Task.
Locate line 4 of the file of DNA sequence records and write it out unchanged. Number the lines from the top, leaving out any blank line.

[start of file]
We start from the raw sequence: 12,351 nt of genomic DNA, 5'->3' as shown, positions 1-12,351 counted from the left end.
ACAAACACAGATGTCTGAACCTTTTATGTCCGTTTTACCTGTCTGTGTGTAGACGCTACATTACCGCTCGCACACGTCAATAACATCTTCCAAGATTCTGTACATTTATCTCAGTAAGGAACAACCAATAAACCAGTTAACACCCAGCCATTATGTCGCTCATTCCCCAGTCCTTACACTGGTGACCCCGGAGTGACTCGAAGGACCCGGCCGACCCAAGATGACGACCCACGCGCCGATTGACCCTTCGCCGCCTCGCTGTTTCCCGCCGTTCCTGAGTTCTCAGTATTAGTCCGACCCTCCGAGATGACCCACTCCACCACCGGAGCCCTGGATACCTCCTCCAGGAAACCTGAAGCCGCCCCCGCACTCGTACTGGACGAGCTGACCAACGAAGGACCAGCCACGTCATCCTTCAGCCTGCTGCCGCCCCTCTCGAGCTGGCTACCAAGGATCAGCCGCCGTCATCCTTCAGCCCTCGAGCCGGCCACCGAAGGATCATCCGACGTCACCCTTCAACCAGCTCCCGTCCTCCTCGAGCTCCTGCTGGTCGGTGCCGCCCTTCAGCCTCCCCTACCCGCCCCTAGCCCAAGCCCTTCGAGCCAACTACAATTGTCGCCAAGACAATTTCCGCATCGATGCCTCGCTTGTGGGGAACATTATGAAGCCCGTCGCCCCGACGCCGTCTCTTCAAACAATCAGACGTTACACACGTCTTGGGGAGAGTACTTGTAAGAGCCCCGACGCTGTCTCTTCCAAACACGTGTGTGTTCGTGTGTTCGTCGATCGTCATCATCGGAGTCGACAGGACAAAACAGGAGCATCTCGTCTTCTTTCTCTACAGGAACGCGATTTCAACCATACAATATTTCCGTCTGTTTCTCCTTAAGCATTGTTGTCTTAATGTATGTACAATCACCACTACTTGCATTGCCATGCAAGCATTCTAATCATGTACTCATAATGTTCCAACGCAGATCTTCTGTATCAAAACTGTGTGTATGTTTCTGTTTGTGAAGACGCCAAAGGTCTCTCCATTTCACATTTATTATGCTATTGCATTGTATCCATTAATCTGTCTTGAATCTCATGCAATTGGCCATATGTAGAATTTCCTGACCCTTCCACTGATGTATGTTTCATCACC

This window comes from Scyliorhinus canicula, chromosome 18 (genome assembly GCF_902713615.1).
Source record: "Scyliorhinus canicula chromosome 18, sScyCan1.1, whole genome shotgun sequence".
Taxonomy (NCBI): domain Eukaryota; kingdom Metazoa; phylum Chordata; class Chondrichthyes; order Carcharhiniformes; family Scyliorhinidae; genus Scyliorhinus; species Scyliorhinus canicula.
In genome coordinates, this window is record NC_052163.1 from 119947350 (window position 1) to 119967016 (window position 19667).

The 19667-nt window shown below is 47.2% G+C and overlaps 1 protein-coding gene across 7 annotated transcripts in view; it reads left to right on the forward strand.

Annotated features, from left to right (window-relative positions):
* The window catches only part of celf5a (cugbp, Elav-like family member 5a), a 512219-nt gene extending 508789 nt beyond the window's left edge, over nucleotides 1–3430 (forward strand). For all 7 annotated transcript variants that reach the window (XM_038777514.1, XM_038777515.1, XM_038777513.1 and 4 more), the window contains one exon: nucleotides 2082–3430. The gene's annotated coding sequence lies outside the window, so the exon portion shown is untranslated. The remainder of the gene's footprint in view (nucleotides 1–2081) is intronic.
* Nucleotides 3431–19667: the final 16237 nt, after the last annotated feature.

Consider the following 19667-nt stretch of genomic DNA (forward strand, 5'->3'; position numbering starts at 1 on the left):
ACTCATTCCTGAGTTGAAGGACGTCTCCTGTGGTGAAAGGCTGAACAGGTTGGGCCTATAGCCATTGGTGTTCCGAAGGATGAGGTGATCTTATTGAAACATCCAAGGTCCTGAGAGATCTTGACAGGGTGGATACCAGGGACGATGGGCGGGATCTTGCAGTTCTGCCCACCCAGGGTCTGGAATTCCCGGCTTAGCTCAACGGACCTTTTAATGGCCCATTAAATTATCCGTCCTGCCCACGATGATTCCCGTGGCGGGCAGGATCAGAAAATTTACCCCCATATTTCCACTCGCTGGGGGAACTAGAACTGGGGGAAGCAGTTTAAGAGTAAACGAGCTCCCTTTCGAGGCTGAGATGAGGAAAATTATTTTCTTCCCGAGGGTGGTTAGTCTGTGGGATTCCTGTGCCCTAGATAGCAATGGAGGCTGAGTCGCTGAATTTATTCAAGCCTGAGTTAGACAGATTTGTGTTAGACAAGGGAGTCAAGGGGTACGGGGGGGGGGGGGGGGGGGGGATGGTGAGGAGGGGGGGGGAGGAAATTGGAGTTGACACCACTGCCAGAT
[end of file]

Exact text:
Source record: "Scyliorhinus canicula chromosome 18, sScyCan1.1, whole genome shotgun sequence".